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Using Objects Instead of Enumerations
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by Brendan Enrick
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Introduction

Enumerations are one of many useful tools at the fingertips of developers. Most of us have been using them for years. Because they are so common and easy to use, I believe we sometimes overuse them. An enumeration at its core is merely a number value. Try this in C# and you will see how easy it is to convert between enumerations and integer values. Enumerations are useful because they are named collections of values which are associated under the surface with integer values.

This example shows how one could quickly and easily print out the names and number values of an enumeration.

Listing 1: Simple Enumeration Console Output

using System;
class Program
{
    static void Main(string[] args)
    {
        HaveFunWithEnums();
    }
 
    public static void HaveFunWithEnums()
    {
            Console.WriteLine(MyEnum.Something);
            Console.WriteLine(MyEnum.SomethingElse);
            Console.WriteLine(MyEnum.AndNow);
            Console.WriteLine(MyEnum.ForSomething);
            Console.WriteLine(MyEnum.CompletelyDifferent);
            Console.WriteLine((int)MyEnum.Something);
            Console.WriteLine((int)MyEnum.SomethingElse);
            Console.WriteLine((int)MyEnum.AndNow);
            Console.WriteLine((int)MyEnum.ForSomething);
            Console.WriteLine((int)MyEnum.CompletelyDifferent);
    }
}
 
internal enum MyEnum
{
    Something,
    SomethingElse,
    AndNow,
    ForSomething,
    CompletelyDifferent
}

That is some very easy code, and I think most people have probably seen enumerations printed by name as well enums converted to integers and their values used. So if enums are so great, why would I write an article talking about a way of avoiding them? Well, I would first like to say that I am a big fan of enums. I think they are quite useful; they just have some risks as well as some circumstances under which they fall a little bit short as far as software design is concerned.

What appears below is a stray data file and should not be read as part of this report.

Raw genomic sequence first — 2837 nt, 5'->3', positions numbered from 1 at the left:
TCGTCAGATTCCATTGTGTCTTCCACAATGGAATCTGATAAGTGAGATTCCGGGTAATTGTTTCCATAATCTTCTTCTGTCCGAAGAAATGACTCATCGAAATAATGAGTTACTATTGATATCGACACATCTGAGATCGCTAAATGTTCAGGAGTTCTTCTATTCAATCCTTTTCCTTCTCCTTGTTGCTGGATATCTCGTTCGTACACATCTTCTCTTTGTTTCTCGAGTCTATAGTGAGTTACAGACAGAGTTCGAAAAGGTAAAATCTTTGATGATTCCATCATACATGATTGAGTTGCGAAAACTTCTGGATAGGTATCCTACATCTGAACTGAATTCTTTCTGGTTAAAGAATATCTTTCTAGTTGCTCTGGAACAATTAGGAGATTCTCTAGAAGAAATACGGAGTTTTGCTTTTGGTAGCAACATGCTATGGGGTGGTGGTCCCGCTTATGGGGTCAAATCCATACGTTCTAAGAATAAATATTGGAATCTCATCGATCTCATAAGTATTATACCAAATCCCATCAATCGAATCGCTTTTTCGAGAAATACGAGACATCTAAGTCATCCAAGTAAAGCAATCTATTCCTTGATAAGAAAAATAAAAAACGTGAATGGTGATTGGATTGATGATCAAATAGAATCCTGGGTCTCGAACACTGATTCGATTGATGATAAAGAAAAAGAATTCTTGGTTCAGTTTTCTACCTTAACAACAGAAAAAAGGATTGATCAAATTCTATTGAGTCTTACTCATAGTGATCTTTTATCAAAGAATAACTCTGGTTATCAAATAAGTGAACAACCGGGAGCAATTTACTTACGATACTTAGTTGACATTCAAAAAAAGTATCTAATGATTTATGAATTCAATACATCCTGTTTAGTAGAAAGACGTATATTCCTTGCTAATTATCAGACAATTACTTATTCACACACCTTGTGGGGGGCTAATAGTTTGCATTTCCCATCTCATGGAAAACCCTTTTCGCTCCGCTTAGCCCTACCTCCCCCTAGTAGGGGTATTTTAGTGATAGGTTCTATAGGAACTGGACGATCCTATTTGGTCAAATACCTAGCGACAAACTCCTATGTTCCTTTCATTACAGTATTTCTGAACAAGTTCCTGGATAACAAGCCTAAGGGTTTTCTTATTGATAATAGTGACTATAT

Some Problems with Enumerations

I mentioned that there are problems with enumerations above, so by now you are probably wondering what those problems are. Well, one of them is the same thing I said was great up above. Enumerations are basically just numbers (please do not kill me for saying that). At the end of the day it is easy to convert between enums and numbers. Sometimes it is safe and sometimes it is not safe. Take a look at this simple code snippet which illustrates a couple of the ways we can mess around with enums.

Listing 2: Converting Enumerations to Integers and Integers to Enumerations

// This is safe, but a little bit odd
MyEnum myEnum = (MyEnum)(1 + (int)MyEnum.SomethingElse);
Console.WriteLine(myEnum);
 
// This is a really bad dangerous thing that can happen
MyEnum badEnum = (MyEnum)10;
Console.WriteLine(badEnum);

The first one works as we expect, it gives us the enum "AndNow" and will write it to the screen. The second one, however, offers disturbing results when it writes the number "10" to the screen. It actually allows us to cast any integer value to one of our enumerations. That was not very safe at all, and it was actually really easy to do. Enumerations give the illusion of being safe here. Because we have the intellisense and strongly-typed values, we believe an enumeration is a lot safer than it really is.